Visiting student Xiaoyan Xiong discovers revolutionary X-Parameter modeling method
Hong Kong University PhD student Xiaoyan Xiong made the most of her six-month stay at Illinois.
During her time here, Xiong and her advisers discovered a method to model the X-Parameter, which is a mathematical representation of nonlinearity in frequency domain in microwave devices and systems. Their findings are revolutionary because X-parameters would have to be regenerated every time the input signal arbitrarily changed, and this is no longer necessary with their new model.
Xiong’s model utilizes the Volterra Series, which is used to approximate a particular nonlinear system. This is significant to the innovation because the Volterra Series has never been applied to X-parameters before.
Xiong visited Illinois for the opportunity to work with Professor Weng Cho Chew, one of her advisers at HKU. Her main area of research is nonlinear optics, which is the study of light in a nonlinear media. Although Chew is not an expert in this particular area, he helped establish a collaboration among Xiong, himself, and Professor Jose E Schutt-Aine, who has experience working with nonlinear problems.
“We thought about this collaboration, and Jose came up with this wonderful area that she can work on,” Chew said. “We tackled the modeling of nonlinear issues and modeling of circuit problems, which are also very popular. If not for Jose, we would not have gone into this hot topic for the circuit area.”
The model can be applied to the electronic design automation (EDA) industry to help solve problems Internet routers and circuit boards have with simulating high speed links that have nonlinearities. Schutt-Aine said that companies like Cisco, Cadence, and Magma would all be interested in a model like this.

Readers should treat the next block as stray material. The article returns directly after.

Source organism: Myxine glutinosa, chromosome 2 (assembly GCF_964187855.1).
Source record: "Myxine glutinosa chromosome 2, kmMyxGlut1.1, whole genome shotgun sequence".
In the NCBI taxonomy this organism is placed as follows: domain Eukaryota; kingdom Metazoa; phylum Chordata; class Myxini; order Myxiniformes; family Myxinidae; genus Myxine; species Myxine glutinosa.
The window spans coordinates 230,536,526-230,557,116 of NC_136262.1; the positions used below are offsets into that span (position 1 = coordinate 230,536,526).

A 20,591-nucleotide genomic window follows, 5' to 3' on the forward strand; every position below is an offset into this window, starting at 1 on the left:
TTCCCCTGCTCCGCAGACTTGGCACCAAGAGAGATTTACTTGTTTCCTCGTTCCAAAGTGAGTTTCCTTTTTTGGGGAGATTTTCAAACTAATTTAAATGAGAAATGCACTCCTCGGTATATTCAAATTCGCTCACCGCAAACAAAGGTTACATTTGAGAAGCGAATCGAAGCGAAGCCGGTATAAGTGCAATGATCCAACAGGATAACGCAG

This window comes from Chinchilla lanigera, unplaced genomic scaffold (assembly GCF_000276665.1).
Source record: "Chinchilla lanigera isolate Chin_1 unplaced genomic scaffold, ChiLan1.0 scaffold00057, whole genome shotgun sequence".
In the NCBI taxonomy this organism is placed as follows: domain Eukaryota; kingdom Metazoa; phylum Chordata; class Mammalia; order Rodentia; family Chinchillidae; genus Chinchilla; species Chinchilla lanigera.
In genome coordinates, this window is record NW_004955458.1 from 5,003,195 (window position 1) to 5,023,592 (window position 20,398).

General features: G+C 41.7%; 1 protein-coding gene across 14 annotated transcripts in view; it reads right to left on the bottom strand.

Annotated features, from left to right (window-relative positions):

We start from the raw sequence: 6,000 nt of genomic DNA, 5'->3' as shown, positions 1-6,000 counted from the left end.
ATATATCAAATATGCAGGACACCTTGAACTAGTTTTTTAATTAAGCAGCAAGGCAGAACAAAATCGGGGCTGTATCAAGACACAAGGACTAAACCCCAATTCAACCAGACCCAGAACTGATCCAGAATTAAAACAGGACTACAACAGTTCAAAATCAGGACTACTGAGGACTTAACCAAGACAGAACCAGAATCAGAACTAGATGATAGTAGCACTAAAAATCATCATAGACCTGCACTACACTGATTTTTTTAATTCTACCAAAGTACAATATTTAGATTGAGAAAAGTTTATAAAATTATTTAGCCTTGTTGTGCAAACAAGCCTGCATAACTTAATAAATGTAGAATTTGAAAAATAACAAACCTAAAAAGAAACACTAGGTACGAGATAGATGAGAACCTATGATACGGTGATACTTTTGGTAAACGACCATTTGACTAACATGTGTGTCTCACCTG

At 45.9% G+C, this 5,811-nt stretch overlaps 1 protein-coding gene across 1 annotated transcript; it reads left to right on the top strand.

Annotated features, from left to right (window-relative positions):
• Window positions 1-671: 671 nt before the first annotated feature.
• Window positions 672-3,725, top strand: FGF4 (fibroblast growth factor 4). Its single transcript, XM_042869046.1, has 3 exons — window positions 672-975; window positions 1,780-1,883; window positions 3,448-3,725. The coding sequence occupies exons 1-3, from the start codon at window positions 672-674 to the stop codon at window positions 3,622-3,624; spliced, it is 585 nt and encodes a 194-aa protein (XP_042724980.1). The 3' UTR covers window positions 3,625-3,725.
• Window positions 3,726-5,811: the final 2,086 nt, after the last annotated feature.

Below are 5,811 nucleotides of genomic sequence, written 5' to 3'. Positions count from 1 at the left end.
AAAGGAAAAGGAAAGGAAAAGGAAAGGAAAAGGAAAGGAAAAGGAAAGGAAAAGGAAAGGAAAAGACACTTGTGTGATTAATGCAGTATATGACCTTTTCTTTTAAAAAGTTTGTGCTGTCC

For her efforts, Xiong was awarded the best overall paper at EPEPS conference in Portland, Oregon. She said the award was an affirmation of the novelty and the industry contribution of her research.
Xiong will continue her work with the Volterra Series as she and her team members attempt to optimize the computational cost of the model. They also want to extend the series to apply to nonlinear optics.
Xiong believes it was a worthwhile experience to come to Illinois, which has a strong reputation internationally as one of the best engineering schools in the world. She also expressed gratitude to Chew, Schutt-Aine and her HKU adviser Li-Jun Jiang for helping her develop as thinker when it comes to solving challenging problems.
“Besides the knowledge they taught me and the experiences they shared with me, the most important thing is the research spirit they instilled in me,” Xiong said. “Professor Chew always tells us that we need to be independent thinkers. Both (Chew and Schutt-Aine) taught me that we should contribute new knowledge to our research area. This changed my way of thinking and will continue to affect my career.”